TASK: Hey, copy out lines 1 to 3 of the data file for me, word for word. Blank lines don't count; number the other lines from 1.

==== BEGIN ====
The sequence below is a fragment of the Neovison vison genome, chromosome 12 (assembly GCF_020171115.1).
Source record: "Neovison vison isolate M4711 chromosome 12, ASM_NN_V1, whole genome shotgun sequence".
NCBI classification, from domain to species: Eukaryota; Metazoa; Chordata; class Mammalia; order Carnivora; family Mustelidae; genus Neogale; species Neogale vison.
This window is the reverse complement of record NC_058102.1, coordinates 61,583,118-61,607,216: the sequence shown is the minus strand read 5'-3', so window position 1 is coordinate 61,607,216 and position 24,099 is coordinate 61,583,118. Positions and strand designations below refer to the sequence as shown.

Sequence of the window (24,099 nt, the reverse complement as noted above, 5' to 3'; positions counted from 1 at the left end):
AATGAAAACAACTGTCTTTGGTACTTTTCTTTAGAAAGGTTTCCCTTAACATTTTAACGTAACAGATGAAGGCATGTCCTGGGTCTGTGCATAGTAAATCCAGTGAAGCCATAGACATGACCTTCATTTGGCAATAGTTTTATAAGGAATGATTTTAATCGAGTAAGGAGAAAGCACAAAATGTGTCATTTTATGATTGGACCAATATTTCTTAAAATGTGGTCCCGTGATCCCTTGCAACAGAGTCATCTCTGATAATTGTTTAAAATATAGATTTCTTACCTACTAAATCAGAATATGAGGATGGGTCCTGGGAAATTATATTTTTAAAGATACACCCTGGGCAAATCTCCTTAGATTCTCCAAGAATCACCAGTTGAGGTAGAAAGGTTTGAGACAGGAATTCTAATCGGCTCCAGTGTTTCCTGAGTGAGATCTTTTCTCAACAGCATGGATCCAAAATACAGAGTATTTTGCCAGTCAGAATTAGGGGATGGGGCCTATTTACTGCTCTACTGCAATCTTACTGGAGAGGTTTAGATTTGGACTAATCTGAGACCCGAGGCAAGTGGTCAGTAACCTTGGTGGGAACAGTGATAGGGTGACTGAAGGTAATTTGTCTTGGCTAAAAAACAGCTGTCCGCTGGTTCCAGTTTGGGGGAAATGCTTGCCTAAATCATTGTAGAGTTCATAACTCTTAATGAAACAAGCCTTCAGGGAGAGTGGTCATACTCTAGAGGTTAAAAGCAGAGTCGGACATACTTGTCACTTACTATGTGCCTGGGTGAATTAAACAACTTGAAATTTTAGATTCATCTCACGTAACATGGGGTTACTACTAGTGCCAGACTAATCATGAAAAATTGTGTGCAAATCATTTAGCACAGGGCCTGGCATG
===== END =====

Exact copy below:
The sequence below is a fragment of the Neovison vison genome, chromosome 12 (assembly GCF_020171115.1).
Source record: "Neovison vison isolate M4711 chromosome 12, ASM_NN_V1, whole genome shotgun sequence".
NCBI classification, from domain to species: Eukaryota; Metazoa; Chordata; class Mammalia; order Carnivora; family Mustelidae; genus Neogale; species Neogale vison.